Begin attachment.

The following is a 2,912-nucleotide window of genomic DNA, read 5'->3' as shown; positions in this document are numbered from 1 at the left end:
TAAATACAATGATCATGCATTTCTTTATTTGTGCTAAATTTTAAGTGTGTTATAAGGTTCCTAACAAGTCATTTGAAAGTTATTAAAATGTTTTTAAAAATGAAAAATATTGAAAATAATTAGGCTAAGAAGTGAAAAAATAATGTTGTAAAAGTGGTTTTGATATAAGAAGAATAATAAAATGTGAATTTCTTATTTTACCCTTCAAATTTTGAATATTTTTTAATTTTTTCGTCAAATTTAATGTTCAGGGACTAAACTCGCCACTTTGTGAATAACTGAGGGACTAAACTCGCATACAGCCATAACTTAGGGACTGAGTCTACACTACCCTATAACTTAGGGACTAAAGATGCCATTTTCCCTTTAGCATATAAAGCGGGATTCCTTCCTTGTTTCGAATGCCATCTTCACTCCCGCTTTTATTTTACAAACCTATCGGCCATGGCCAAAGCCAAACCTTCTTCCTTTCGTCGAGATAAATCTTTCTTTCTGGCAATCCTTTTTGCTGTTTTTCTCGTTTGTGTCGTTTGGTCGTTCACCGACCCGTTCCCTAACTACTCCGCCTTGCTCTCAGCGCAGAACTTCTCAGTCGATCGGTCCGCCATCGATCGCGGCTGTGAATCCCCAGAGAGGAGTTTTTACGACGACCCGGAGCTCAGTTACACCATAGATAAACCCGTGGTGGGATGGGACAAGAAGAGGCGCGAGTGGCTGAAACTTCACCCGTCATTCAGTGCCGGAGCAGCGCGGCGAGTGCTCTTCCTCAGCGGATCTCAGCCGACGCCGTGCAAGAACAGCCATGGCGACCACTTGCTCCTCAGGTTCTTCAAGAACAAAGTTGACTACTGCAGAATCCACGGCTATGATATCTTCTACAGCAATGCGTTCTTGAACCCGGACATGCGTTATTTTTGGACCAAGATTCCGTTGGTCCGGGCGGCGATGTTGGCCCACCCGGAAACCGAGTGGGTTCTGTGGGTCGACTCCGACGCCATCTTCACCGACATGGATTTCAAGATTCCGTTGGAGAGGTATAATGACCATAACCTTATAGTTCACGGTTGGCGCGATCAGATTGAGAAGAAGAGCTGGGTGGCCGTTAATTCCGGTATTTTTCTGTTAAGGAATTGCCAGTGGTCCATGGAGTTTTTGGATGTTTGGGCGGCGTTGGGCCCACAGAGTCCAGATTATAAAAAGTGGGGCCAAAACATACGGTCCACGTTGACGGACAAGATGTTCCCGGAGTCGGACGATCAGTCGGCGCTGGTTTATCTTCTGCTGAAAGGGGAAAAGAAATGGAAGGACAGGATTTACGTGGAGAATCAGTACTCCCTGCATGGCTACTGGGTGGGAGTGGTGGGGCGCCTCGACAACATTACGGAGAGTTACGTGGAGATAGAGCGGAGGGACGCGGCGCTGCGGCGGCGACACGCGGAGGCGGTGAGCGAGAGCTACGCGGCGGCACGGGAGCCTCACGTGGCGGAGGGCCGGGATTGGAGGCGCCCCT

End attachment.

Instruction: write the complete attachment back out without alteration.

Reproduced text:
The following is a 2,912-nucleotide window of genomic DNA, read 5'->3' as shown; positions in this document are numbered from 1 at the left end:
TAAATACAATGATCATGCATTTCTTTATTTGTGCTAAATTTTAAGTGTGTTATAAGGTTCCTAACAAGTCATTTGAAAGTTATTAAAATGTTTTTAAAAATGAAAAATATTGAAAATAATTAGGCTAAGAAGTGAAAAAATAATGTTGTAAAAGTGGTTTTGATATAAGAAGAATAATAAAATGTGAATTTCTTATTTTACCCTTCAAATTTTGAATATTTTTTAATTTTTTCGTCAAATTTAATGTTCAGGGACTAAACTCGCCACTTTGTGAATAACTGAGGGACTAAACTCGCATACAGCCATAACTTAGGGACTGAGTCTACACTACCCTATAACTTAGGGACTAAAGATGCCATTTTCCCTTTAGCATATAAAGCGGGATTCCTTCCTTGTTTCGAATGCCATCTTCACTCCCGCTTTTATTTTACAAACCTATCGGCCATGGCCAAAGCCAAACCTTCTTCCTTTCGTCGAGATAAATCTTTCTTTCTGGCAATCCTTTTTGCTGTTTTTCTCGTTTGTGTCGTTTGGTCGTTCACCGACCCGTTCCCTAACTACTCCGCCTTGCTCTCAGCGCAGAACTTCTCAGTCGATCGGTCCGCCATCGATCGCGGCTGTGAATCCCCAGAGAGGAGTTTTTACGACGACCCGGAGCTCAGTTACACCATAGATAAACCCGTGGTGGGATGGGACAAGAAGAGGCGCGAGTGGCTGAAACTTCACCCGTCATTCAGTGCCGGAGCAGCGCGGCGAGTGCTCTTCCTCAGCGGATCTCAGCCGACGCCGTGCAAGAACAGCCATGGCGACCACTTGCTCCTCAGGTTCTTCAAGAACAAAGTTGACTACTGCAGAATCCACGGCTATGATATCTTCTACAGCAATGCGTTCTTGAACCCGGACATGCGTTATTTTTGGACCAAGATTCCGTTGGTCCGGGCGGCGATGTTGGCCCACCCGGAAACCGAGTGGGTTCTGTGGGTCGACTCCGACGCCATCTTCACCGACATGGATTTCAAGATTCCGTTGGAGAGGTATAATGACCATAACCTTATAGTTCACGGTTGGCGCGATCAGATTGAGAAGAAGAGCTGGGTGGCCGTTAATTCCGGTATTTTTCTGTTAAGGAATTGCCAGTGGTCCATGGAGTTTTTGGATGTTTGGGCGGCGTTGGGCCCACAGAGTCCAGATTATAAAAAGTGGGGCCAAAACATACGGTCCACGTTGACGGACAAGATGTTCCCGGAGTCGGACGATCAGTCGGCGCTGGTTTATCTTCTGCTGAAAGGGGAAAAGAAATGGAAGGACAGGATTTACGTGGAGAATCAGTACTCCCTGCATGGCTACTGGGTGGGAGTGGTGGGGCGCCTCGACAACATTACGGAGAGTTACGTGGAGATAGAGCGGAGGGACGCGGCGCTGCGGCGGCGACACGCGGAGGCGGTGAGCGAGAGCTACGCGGCGGCACGGGAGCCTCACGTGGCGGAGGGCCGGGATTGGAGGCGCCCCT